As someone who grew up grooving to the music in pirated European c64 games, I'm kinda conflicted about the rising notice that chip music is getting. On the one hand it's cool to see it getting more popular, and having slightly less chance of getting weird looks for rocking out in the car to Hubbard and Daglish's 'Monty on the Run' theme turned up high - but on the other hand, it feels strange as hell to see 'normal' people getting into it instead of total nerds like me.

Not all chiptunes are inherently awesome - they can be annoying and horrible, and there's a lot of cack being put out - but that top 5% or so can really just get my ass moving.

Honestly, the main difference between chiptunes and other electronica - IMHO - is that chiptunes put a lot more emphasis on ultra-pure tunes and/or rapid arpeggiations instead of actual chords.

Also, I gotta throw in a link to venerable net-label Monotonik, who's been spreading nerdy synthy stuff since the days when the Amiga was still a going concern. Some of what you find will be chiptunes, some will be more lavish, but it's all generally pretty good.
posted by egypturnash at 5:50 AM on August 20, 2008


I was watching the documentary when in the middle i saw myself in a picture that was very weird.
I was at BitShifter and Nullsleep's gig in Tokyo during their world tour. They took a phot at the place we were eating and it's ashot that's used in the documentary.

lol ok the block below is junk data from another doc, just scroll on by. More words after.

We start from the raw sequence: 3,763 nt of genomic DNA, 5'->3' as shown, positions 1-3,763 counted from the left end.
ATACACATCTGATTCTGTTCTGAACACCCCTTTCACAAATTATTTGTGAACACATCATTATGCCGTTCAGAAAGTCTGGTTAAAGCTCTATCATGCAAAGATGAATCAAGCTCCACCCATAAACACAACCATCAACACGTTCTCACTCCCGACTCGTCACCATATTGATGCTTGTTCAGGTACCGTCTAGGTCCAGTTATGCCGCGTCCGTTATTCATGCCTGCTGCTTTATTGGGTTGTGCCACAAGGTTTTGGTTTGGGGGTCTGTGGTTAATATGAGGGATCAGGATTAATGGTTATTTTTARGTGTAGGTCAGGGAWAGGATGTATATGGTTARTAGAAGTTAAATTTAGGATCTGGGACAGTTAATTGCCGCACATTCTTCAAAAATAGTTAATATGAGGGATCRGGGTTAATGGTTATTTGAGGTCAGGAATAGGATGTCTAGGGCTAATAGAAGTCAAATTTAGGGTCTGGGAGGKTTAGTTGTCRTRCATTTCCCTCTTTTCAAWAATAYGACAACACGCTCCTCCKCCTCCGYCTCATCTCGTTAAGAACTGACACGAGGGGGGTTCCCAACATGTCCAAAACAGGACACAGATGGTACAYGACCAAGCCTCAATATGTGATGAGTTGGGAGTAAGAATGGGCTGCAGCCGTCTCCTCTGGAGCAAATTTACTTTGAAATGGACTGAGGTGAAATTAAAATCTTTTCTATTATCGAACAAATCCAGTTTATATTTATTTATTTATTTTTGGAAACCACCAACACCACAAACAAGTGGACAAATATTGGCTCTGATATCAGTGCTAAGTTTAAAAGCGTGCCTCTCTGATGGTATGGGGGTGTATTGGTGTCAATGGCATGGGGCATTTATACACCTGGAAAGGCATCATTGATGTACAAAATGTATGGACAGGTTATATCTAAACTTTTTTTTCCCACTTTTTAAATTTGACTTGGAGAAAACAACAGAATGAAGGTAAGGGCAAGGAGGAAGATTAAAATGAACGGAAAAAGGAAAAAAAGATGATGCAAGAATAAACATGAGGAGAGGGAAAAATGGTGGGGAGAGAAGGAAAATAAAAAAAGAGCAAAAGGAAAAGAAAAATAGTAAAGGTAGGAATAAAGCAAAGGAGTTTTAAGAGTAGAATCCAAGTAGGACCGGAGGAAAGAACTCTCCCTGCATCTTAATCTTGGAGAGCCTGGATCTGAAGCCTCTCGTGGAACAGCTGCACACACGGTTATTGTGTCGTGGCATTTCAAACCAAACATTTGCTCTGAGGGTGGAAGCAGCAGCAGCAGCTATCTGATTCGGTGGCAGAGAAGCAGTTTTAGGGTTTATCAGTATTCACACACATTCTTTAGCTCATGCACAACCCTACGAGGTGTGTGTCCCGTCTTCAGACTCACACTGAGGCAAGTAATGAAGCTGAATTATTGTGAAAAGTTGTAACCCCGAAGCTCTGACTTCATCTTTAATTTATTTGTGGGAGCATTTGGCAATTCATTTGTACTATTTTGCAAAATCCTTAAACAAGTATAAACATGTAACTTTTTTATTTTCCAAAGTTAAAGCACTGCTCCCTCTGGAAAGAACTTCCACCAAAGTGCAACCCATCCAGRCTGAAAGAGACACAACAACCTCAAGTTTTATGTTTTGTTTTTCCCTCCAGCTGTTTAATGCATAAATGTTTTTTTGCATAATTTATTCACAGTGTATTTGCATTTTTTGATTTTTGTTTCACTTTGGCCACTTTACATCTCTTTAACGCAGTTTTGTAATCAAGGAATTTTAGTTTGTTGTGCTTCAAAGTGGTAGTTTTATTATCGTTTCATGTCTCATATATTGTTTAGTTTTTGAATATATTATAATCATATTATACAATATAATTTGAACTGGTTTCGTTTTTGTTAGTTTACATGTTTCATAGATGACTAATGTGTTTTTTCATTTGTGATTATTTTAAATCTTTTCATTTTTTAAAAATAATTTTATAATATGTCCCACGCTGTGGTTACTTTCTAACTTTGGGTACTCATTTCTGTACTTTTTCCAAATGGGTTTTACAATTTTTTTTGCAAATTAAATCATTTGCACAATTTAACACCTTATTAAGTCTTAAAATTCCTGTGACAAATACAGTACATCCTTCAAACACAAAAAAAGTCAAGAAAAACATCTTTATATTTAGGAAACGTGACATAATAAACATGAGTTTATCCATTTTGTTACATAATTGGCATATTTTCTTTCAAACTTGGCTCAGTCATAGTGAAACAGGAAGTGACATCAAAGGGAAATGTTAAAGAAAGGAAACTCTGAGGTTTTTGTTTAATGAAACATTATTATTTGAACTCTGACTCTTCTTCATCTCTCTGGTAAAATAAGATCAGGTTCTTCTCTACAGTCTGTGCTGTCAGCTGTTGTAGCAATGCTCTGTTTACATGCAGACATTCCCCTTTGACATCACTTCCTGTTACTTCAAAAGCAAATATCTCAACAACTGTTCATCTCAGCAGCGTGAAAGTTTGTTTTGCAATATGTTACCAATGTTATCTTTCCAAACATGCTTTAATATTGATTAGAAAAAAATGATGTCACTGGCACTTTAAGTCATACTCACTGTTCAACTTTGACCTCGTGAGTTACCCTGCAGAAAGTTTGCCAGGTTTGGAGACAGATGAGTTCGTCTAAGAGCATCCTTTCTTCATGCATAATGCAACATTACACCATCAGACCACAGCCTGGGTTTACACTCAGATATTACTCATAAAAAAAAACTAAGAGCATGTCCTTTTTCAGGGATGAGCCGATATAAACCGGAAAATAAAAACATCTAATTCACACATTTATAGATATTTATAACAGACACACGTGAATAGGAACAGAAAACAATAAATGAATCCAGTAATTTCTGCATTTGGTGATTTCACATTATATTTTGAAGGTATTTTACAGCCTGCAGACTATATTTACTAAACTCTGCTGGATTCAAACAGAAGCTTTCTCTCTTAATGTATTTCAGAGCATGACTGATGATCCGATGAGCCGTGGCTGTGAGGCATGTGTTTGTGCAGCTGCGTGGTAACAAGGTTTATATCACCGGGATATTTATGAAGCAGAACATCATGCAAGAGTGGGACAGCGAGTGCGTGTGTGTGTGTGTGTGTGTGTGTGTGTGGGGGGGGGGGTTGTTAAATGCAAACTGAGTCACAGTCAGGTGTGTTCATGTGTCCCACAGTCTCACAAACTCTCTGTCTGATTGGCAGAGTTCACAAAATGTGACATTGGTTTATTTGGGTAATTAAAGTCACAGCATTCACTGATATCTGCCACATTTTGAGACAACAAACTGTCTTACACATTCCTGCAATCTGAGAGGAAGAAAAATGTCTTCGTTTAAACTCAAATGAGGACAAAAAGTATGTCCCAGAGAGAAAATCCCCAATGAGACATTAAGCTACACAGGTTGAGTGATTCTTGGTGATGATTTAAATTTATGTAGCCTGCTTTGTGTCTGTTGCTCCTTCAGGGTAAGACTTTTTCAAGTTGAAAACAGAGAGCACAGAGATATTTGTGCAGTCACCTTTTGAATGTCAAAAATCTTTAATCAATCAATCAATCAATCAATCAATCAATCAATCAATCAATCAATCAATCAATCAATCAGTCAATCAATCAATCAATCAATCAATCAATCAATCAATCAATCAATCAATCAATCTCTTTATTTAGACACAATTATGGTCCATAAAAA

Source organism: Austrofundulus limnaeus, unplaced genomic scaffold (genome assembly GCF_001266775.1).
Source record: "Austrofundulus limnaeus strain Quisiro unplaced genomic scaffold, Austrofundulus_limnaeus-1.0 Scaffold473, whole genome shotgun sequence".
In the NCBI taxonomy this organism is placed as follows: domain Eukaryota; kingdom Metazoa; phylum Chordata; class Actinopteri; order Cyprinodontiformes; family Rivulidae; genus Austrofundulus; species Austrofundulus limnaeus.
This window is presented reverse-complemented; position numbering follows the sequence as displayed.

I didn't know much about chiptunes at the time, my friend Motoki (aka Aonami) had invited me.
It's funny to see a full fledge documentary on those guys, we spent a really cool evening together on top of the music.
It's hard to believe that those two low key guys were actually so important in their scene. YMCK were also there and they so shy and cute, it was impossible to realize how popular they were in Japan by meeting them.
It was quite a shock when i saw their videos in rotation on MTV Japan.
posted by SageLeVoid at 6:32 AM on August 20, 2008


MetaFilter: DURRR mario coin sound LOL

(I read "mario coin sound" as the actual mario coin sound, not someone saying "mario coin sound.)
posted by Eideteker at 8:55 AM on August 20, 2008


That raises an important question: how do you spell the noise that Yoshi makes? (I'm talking about Super Mario World-era Yoshi, not that bullshit new Yoshi that sounds like a Teletubby knockoff.)
posted by danb at 8:31 PM on August 20, 2008